Most voters don’t really know what an orchestrator does, much less care who is the best one. Certainly the producers of the Tonys show don’t, because they’ve relegated this category, along with all of those for writing and design, to the nontelevised “Creative Arts” portion of the ceremony. (We will likely see ten-second snippets of the winners’ acceptance speeches, taped in the hour beforehand, on the air.) This is a crime like defacing a painting on the Titanic: sickening, philistine, moot. I therefore predict, defiantly, that the award for best orchestrations will go to Rob Mathes, who turned Sting’s guitar-based songs for The Last Ship into an evening of rich, theatrical music.
A Note on March (and April) Madness
Not counting weird special events involving magicians and pop groups, 35 productions opened on Broadway during the 2014–2015 season. Slightly more than half of them did so in March and April, in anticipation of the Tony Awards cutoff of April 23. This frenzy does not help the theater industry as a whole; when there are as many as six premieres in a week, the debutantes inevitably cannibalize each other’s press and buzz and, most important, audiences. (Even if core Broadway fans can keep track of it all, how many can afford it all?) In this environment, big shows risk underperforming, and smaller or quieter ones tend to sink faster than they might otherwise.
Still, producers of both types seem to feel they have little choice but to cling to their March and April dates. Much like producers of prestige movies opening in December in anticipation of the Oscars, they want a shot at the prizes that can help a middling show turn into a hit or a hit into a blockbuster. Productions that open earlier in the season are said to be at a disadvantage. A quick look at the numbers at first seems to prove the point: Of the 106 total Tony nominations this year, 82, or 77 percent, were associated with shows that opened in March or April. The disparity is especially noticeable in the musical categories, in which all but a handful of the nominations were from shows that opened after March 1. The only category that seems to have defied the pattern this year is best revival of a play. The Curious Incident opened in October and received six nominations; You Can’t Take It With You opened in September and received four.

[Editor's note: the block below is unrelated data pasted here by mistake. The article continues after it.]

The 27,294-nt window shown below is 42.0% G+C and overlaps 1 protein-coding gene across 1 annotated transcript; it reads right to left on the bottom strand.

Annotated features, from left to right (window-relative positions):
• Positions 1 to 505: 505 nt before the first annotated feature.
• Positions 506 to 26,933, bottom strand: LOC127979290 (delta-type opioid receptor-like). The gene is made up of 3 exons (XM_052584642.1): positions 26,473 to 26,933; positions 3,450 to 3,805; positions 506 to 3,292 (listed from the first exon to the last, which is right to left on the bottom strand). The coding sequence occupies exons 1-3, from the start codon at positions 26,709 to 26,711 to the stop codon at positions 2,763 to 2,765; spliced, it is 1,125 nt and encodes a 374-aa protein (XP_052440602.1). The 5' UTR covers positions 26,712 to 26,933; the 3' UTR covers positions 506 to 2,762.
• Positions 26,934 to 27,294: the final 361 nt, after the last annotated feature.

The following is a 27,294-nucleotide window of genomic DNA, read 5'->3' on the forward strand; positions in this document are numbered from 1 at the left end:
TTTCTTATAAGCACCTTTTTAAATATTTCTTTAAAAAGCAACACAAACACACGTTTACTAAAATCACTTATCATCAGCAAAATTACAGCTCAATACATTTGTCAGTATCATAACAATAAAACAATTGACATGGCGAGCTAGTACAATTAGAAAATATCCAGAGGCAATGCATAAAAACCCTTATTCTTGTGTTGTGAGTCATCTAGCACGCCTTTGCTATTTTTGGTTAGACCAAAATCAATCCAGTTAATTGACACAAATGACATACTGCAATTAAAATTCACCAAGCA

But if the relationship of opening date to awards haul appears firm, that doesn’t mean it’s causal. Is it not possible that Tony-bait shows in essence self-select for the end of the season? In other words, do producers and theater owners instinctively schedule the strongest shows for March and April, leaving the fall and winter to those that are, on average, less stage-worthy?
To find out, I did a thought experiment, flipping the order of the season on the pivot of March 1. I imagined everything that opened after that date had actually opened before it, and vice versa. The effect was, surprisingly, very small: a shift of perhaps six nominations, only one in a major category. (The Last Ship, had it opened in March instead of October, might well have been nominated for best musical instead of The Visit.) The other switches altered only a few acting or creative nominations of the type that mean little for ticket sales, no matter how much they mean to the individuals nominated. So it seems to me that the excellence of most shows good enough to be nominated will generally be recognized regardless of opening date. Helen Mirren would have gotten her nomination even if The Audience had opened during a blackout in mid-July.
That apparently hasn’t altered the plans of Shuffle Along, which has already announced its opening on April 21, 2016 — next year’s Tony cutoff date. Of course, upcoming new musicals will need every advantage they can get, with Hamilton sucking all the air out of the season. It opens August 6.